Sunday, April 08, 2007

Anthony White laid to rest

Harry White followed his son’s flag-draped casket through Greenlawn Funeral Home Chapel on Thursday with his sobbing wife at his side.

White wore his old dress-blue Army uniform that should have been hanging in a closet.

“When I retired, I told my wife the only time I want to put this uniform on again is when I’m buried,” White said during his son’s funeral. “Well, a part of me has died.”

More than 500 people gathered Thursday afternoon to mourn Pvt. Anthony James White, 21, who died March 25 in Iraq. He was a mechanic in the 82nd Airborne Division.

White was one of four soldiers killed when a bomb ripped through their patrol just northeast of Baghdad. He was midway through his first tour in Iraq.

Anthony White joined the Army two years ago to follow in his father’s footsteps. Harry White is a retired command sergeant major who also served in the 82nd Airborne.

After enlisting, the young soldier would call his father “sergeant major.”

“I told Anthony, ‘I’m your dad.’ He’d smile at me and say, ‘Yes, sergeant major.’”

The story drew a few quiet laughs from those gathered for the younger White’s funeral.

But mostly, the sniffles and sobs of unbearable grief filled the room as fellow soldiers, friends and family took turns speaking about the dead soldier.

The funeral service began with a soldier calling roll. When he shouted, “Pvt. White. Pvt. White. Pvt. Anthony White,” there was no answer. Instead, crying filled the silence in the chapel.

Then, a military bugler played taps as another soldier recited The Soldier’s Creed.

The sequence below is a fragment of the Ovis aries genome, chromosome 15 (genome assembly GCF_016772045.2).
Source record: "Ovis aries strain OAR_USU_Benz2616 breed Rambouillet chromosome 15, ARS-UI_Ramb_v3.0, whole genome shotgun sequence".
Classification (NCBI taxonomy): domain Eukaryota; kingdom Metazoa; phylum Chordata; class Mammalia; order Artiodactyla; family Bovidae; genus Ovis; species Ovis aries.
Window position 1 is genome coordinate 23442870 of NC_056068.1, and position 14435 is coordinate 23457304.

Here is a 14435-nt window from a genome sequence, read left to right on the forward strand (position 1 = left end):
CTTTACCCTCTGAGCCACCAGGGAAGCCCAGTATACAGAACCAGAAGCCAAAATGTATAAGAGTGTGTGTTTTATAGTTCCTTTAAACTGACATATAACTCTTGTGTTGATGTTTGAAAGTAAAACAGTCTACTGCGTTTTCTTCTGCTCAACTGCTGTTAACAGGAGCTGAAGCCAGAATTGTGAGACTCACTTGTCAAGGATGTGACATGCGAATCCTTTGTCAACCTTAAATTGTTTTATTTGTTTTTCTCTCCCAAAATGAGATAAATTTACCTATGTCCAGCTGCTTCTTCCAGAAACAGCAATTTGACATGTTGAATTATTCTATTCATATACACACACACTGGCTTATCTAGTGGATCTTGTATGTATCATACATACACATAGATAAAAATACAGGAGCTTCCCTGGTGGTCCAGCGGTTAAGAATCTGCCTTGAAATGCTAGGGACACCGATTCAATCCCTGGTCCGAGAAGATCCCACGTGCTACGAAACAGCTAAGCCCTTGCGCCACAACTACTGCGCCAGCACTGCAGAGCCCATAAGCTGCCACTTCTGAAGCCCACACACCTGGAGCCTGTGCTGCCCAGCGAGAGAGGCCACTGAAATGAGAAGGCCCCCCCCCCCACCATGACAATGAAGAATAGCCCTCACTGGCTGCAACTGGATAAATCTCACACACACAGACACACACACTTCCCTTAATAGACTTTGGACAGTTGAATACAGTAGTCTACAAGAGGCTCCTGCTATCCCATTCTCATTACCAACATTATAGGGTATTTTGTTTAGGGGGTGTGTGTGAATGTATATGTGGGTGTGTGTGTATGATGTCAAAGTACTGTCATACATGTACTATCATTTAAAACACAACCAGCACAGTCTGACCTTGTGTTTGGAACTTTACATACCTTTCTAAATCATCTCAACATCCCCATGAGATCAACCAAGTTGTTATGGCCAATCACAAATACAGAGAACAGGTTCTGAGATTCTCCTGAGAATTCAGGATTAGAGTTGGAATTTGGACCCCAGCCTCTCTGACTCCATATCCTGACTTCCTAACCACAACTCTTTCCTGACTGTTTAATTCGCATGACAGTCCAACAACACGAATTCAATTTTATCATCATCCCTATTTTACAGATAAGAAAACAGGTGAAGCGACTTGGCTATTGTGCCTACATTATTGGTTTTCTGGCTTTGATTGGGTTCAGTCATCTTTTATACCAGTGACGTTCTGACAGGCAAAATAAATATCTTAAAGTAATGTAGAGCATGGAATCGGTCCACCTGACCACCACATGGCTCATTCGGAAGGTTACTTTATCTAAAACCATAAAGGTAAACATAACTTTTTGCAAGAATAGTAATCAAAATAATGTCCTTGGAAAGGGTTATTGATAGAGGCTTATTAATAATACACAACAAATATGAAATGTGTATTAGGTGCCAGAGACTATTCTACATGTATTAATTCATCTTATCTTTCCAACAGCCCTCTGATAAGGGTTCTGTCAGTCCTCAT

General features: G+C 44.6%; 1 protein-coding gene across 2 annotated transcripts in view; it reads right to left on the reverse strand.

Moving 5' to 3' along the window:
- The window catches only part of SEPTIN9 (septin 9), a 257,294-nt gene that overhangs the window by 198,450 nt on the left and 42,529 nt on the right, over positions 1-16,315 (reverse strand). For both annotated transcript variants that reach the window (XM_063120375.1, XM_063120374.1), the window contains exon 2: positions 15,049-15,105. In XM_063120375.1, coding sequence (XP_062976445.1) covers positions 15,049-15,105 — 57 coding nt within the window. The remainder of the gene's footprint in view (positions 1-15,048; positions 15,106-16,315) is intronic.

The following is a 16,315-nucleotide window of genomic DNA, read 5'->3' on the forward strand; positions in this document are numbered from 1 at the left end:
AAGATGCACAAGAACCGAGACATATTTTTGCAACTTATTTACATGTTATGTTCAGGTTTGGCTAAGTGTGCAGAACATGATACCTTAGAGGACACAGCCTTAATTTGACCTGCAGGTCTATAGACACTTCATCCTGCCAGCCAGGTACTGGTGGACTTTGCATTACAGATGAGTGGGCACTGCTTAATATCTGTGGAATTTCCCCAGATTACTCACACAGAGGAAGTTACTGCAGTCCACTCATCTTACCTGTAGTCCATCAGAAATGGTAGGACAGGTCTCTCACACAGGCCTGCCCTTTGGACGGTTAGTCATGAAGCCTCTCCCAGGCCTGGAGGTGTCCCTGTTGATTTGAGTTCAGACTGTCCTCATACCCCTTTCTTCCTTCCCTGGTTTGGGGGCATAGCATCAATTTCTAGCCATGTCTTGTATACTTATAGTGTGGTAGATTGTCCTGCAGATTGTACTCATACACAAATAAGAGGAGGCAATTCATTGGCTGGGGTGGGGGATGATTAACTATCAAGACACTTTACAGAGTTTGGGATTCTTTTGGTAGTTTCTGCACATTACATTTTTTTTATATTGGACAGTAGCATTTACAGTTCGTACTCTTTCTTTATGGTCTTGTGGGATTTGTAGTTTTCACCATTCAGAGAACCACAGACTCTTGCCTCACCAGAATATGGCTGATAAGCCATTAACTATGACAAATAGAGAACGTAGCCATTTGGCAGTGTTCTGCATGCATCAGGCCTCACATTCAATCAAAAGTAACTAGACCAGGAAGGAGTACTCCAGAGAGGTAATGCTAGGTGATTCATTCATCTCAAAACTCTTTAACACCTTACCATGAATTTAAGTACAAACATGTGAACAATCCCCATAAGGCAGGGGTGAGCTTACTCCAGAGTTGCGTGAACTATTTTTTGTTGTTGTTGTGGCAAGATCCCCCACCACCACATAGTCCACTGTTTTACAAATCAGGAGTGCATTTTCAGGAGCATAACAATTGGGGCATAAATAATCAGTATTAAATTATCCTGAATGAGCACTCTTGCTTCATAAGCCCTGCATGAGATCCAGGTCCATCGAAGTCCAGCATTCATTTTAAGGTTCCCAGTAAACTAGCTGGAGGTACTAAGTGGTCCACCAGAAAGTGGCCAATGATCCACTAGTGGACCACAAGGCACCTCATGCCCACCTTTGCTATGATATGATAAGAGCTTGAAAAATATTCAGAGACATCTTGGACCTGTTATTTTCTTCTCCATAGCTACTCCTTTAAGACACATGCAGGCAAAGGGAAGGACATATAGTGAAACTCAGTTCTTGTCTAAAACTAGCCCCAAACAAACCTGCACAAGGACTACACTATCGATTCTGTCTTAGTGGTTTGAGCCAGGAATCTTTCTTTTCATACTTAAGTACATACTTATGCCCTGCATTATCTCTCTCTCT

Tears rolled down cheeks. Women dug into their purses for tissues, and men hung their heads.

Fellow soldiers, friends and relatives took turns speaking about Anthony White.

He was remembered as a young soldier with a big smile.

A friend who wanted success for his buddies.

A sweet fiance.

A brother who was a best friend.

And a son who put family first.

White’s fiancee, Ashley Bailey, 19, barely could speak as she spoke about meeting him when she was a freshman at Richland Northeast High School. White, who went by the nickname “Amp,” was a senior on the basketball team.

“He was really sweet and cute,” she said. “Anthony, I will always love you.”

White’s older brother, Randy White, took deep breaths to steady himself as he joked about sibling squabbles that really didn’t mean anything. He described Anthony White as being a best friend.

“I really love you. I really do. I know you’re going to be standing next to me in life.”

Kenneth Whaley, a high school friend, stood with six other men and promised to help the White family keep their soldier’s memory alive. His voice cracked as he fought through tears.

“Anthony, my brother, on behalf of all of us here today, rest in peace,” Whaley said.

“We love you.”

Read the rest at the State

Related Link:
Anthony J. White dies of injuries from I.E.D.